Is Libya terrorist attack 'debacle' hurting Obama?
The White House and the Obama campaign are under fire for the administration's handling of the terrorist attack on the US consulate in Benghazi, Libya, that killed the US ambassador and three other embassy personnel. The Romney campaign is attacking Obama on the issue.
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Meanwhile, critics are calling the Libya attack and the way it was handled by the administration a “debacle” – as columnists David Brooks of the New York Times and Jennifer Rubin of the Washington Post both did Friday.Skip to next paragraph
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Not surprisingly, the Romney campaign is weighing in strongly as well.
"They keep changing their story," Ryan said at a campaign stop in Ohio Friday. "This is not what leadership looks like.”
"The vice president directly contradicted the sworn testimony of State Department officials," Romney said in Virginia. "He's doubling down on denial. And we need to understand exactly what happened as opposed to just have people brush this aside. When the vice president of the United States directly contradicts the testimony, sworn testimony of State Department officials, American citizens have a right to know just what's going on. And we're going to find out."
Secretary of State Hillary Clinton has promised a thorough investigation. In the Democrat-controlled Senate, Sens. Joe Lieberman and Susan Collins, chairman and senior Republican on the Homeland Security and Governmental Affairs Committee, announced their own investigation Friday.
“We intend to examine the circumstances before, during, and after the attack, including threat awareness, U.S. security needs for diplomatic personnel in Benghazi and Libya, and communications among the intelligence community, the State Department, the Defense Department, and the White House,” Lieberman and Collins said in a joint statement.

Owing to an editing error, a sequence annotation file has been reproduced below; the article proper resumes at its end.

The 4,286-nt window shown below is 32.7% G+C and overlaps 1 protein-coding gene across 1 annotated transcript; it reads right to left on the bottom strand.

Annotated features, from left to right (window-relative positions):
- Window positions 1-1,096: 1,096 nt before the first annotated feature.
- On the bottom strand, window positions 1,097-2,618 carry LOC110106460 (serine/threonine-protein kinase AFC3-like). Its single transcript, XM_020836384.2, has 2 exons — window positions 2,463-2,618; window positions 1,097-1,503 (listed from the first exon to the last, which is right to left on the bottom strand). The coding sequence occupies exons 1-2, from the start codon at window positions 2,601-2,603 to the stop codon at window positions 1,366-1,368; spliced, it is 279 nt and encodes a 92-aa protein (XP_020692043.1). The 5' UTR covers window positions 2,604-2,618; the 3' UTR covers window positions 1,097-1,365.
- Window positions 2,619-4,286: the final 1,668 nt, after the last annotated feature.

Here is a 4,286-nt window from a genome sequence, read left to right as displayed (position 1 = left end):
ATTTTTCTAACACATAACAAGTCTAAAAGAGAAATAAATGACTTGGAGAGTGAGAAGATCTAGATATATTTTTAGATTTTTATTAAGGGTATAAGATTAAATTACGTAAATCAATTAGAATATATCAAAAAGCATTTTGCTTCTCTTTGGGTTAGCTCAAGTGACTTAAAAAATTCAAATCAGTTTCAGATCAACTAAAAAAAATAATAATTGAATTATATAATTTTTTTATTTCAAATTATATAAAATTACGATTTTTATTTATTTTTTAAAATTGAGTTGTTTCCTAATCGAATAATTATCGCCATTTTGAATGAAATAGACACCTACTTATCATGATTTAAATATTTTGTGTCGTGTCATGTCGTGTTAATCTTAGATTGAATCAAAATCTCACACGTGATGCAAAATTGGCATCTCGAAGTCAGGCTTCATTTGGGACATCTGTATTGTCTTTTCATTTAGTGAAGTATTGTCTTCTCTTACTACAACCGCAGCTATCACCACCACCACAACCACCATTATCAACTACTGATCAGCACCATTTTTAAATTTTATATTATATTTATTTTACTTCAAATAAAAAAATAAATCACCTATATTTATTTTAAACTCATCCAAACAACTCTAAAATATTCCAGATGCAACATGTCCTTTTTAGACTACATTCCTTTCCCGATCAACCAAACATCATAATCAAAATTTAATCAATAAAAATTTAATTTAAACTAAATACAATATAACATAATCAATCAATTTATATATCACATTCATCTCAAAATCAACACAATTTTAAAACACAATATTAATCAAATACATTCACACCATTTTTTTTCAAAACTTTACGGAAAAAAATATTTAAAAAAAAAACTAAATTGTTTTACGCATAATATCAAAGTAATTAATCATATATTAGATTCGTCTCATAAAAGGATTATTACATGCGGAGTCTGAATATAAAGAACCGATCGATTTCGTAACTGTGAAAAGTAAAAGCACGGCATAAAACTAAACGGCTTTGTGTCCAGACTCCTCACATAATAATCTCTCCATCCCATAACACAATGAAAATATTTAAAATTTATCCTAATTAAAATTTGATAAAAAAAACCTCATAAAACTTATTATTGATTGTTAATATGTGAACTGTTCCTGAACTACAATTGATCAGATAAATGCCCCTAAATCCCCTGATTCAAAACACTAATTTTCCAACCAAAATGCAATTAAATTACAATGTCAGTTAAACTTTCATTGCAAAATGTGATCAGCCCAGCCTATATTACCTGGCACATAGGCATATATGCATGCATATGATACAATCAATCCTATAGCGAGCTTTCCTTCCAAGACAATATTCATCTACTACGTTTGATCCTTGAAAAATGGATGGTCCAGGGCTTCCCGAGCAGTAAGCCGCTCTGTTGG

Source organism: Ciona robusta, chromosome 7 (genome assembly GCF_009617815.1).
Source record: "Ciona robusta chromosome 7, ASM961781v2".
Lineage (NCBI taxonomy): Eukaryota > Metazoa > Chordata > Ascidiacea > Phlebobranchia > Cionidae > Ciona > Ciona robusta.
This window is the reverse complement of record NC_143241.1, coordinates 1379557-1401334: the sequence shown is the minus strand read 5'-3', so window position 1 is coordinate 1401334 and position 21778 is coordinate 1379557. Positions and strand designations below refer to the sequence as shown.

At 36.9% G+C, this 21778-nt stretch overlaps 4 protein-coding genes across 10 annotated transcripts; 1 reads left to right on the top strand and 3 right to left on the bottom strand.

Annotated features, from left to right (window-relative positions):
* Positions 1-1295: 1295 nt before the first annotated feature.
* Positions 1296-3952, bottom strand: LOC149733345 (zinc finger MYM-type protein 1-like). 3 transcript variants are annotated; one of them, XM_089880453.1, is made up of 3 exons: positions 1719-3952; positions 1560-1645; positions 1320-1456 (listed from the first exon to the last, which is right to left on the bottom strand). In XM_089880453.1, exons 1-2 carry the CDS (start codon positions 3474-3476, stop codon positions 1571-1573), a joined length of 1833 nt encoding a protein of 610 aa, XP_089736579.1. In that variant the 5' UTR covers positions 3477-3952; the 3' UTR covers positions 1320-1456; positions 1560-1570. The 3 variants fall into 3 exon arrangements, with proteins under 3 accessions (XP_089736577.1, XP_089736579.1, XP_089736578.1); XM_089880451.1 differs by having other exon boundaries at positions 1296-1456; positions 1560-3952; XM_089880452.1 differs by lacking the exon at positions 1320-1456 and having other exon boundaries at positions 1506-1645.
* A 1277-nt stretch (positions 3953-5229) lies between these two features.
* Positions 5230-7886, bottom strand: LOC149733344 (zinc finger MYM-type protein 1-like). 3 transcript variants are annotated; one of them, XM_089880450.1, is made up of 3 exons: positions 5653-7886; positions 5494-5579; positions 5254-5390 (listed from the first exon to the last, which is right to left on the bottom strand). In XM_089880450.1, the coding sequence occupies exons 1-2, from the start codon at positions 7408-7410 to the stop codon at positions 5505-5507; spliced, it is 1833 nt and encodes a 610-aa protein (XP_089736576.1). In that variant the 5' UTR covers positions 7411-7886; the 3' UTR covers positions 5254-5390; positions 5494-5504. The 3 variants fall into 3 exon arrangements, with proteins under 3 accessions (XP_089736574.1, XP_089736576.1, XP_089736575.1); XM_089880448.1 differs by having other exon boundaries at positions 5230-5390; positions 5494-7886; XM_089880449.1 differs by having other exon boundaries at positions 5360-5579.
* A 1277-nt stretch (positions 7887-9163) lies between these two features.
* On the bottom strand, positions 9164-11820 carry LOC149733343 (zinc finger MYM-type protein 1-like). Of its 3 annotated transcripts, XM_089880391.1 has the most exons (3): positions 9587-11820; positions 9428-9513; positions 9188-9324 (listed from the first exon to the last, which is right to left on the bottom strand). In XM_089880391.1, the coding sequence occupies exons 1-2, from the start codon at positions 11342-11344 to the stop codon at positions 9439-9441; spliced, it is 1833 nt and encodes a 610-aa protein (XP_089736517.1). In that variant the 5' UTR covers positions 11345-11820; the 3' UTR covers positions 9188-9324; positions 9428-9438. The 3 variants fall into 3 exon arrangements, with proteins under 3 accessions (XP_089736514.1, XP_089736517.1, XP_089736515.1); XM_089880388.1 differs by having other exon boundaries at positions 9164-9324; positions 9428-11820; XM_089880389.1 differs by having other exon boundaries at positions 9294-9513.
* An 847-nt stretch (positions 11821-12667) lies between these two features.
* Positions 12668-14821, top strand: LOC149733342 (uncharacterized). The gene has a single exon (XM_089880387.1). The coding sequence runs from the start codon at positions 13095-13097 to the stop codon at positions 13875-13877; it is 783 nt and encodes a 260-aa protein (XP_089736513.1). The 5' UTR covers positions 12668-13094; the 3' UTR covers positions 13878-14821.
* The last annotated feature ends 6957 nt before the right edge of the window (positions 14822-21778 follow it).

The politics of all of this is obvious.
The House committee hearing at which the State Department officials testified about security in Benghazi, led by Rep. Darrell Issa, who chairs the Oversight and Government Reform Committee, had a highly-partisan tone.
“I have grave concerns about the way [Wednesday’s] hearing devolved into a disorganized, partisan, and absurd spectacle when it should have been a serious and responsible investigation of the attack in Benghazi that killed Ambassador Stevens and three other Americans,” Rep. Cummings wrote to Issa.
As the attack in Benghazi was underway last month, Romney made what many analysts – including many Republicans – found to be snap and intemperate comments in the middle of a diplomatic crisis. The Obama campaign – including Biden in his debate Thursday night – tried to make the same charge regarding Romney’s more recent comments about the administration’s response to the attack.
That is unlikely to stick, given the revelations – and the way the administration has handled them – over the past month.
Romney has changed his campaign emphasis on the controversy in one way, reports the Associated Press.
At the request of the mother of a former Navy SEAL killed in Libya along with Ambassador Stevens, Romney has agreed to stop talking about her son during his political campaign.
IN PICTURES: Libya's critical transition